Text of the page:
New York foodies are the worst kind of pretentious: lusting after hotshot butchers and pastry chefs, one-upping each other with knowledge of molecular gastronomy techniques. People who were, not too long ago, preaching the pork belly gospel are now declaring the cut of meat too commonplace. But extravagant dishes are already falling off menus, and 2009 will likely be a humbling year for obnoxious eaters.
Out: Eclectic Comfort Foods
Can we call a moratorium on truffles in unrefined cuisine already? From grilled cheese (at ‘wichcraft and Gilt) to mac & cheese (at The Waverly Inn) to bagels & schmear (at the Times Square Westin), the fungus is too often among us.
In: Actual Comfort Foods
No novelty needed: you can still pick up a classic grilled cheese (at Murray’s), mac & cheese (at DuMont Burger) and bagel & schmear (at H&H, Barney Greengrass, and countless other spots. This is New York, for chrissakes). This year saw the unfortunate closing of Florent, but its replacement, R&L Restaurant, has mostly revived its menu of simple staples.
LA sensation Pinkberry had barely opened for business in Manhattan when countless fro-yo purveyors (Red Mango, Yogurtland, Yolato) began showing up on every Avenue. There’s been a whole heap of hysteria, with the chain suing for logo ripoffs and yogurt fanatics feverishly debating the merits of each. Leave it to LA to produce a food fad with the same drama quotient as The Hills.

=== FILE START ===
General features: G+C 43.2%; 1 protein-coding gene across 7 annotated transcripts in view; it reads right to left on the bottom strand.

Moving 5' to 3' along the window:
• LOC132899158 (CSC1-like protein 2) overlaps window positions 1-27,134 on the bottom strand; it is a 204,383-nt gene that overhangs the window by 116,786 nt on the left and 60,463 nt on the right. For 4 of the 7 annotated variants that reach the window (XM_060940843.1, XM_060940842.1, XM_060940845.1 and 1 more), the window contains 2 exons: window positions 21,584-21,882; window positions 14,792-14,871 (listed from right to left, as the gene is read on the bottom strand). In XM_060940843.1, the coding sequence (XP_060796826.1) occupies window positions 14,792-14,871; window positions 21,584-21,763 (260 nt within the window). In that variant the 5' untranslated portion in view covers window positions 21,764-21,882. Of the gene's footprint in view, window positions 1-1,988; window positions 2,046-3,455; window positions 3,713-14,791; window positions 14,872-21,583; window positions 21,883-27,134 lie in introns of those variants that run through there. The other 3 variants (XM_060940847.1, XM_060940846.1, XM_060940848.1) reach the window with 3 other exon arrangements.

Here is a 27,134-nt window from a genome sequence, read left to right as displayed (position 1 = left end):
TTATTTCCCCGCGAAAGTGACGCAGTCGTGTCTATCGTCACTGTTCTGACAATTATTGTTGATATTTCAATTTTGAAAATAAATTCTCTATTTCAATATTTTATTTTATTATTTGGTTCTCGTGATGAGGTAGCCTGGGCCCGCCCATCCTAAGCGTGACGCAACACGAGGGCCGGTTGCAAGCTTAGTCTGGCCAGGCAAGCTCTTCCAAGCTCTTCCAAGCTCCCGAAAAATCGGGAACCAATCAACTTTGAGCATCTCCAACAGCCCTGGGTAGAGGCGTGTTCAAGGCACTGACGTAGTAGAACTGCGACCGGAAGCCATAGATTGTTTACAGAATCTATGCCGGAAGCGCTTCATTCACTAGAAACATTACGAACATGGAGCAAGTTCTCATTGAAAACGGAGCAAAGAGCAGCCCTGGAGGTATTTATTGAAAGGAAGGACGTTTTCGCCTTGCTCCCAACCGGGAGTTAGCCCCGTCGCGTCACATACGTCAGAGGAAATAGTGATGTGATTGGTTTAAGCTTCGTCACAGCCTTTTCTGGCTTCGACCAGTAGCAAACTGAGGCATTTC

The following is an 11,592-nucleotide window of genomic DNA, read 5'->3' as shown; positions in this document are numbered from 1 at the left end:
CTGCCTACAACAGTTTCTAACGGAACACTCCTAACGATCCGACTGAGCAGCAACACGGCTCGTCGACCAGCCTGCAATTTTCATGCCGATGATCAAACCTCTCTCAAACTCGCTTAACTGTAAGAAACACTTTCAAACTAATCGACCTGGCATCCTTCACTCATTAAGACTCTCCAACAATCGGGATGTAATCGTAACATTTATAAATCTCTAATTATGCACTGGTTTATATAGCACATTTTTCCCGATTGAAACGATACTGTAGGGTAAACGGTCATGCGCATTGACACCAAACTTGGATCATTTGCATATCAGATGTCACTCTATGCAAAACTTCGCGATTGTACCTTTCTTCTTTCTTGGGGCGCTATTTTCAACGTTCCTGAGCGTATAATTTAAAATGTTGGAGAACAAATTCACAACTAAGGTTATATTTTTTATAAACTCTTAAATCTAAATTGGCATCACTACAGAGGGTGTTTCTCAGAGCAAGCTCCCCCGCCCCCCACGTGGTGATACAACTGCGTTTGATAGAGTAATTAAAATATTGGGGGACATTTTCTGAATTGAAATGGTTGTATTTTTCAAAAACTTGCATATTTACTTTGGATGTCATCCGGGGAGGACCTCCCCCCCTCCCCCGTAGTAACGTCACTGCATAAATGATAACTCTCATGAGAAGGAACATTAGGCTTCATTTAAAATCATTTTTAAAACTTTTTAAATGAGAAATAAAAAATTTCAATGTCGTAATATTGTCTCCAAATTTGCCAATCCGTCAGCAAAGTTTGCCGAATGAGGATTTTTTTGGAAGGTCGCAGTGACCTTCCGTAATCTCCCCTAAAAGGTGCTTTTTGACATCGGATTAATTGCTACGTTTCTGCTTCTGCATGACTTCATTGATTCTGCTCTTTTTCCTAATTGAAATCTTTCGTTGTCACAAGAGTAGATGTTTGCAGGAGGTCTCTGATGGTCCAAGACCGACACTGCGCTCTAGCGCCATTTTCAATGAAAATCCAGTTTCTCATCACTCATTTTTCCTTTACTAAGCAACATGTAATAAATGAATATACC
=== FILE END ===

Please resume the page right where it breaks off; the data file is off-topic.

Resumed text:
In: Originals Gray’s Papaya copycat Clinton Papaya closed down at the end of 2008 to little protest from the neighborhood, as it never matched the character of Nicholas Gray’s institution, and neither do the dozen other imitators.
Out: Obscure Locations
Brooklyn’s Moto is a delight, but I suspect the dining room in the middle of Nowheresburg was a strategic effort for underground-chic status. Unmarked doors are one thing, but a view of the BQE is a real appetite-killer.
The Upper West Side saw several respectable openings this year, from the upscale Bar Bouloud to the new outpost of Shake Shack. Hopefully, the trendy spots will bring more attention to the area’s underhyped offerings, like tiny Caribbean café A. It’s no longer a dining taboo to venture above 34th Street.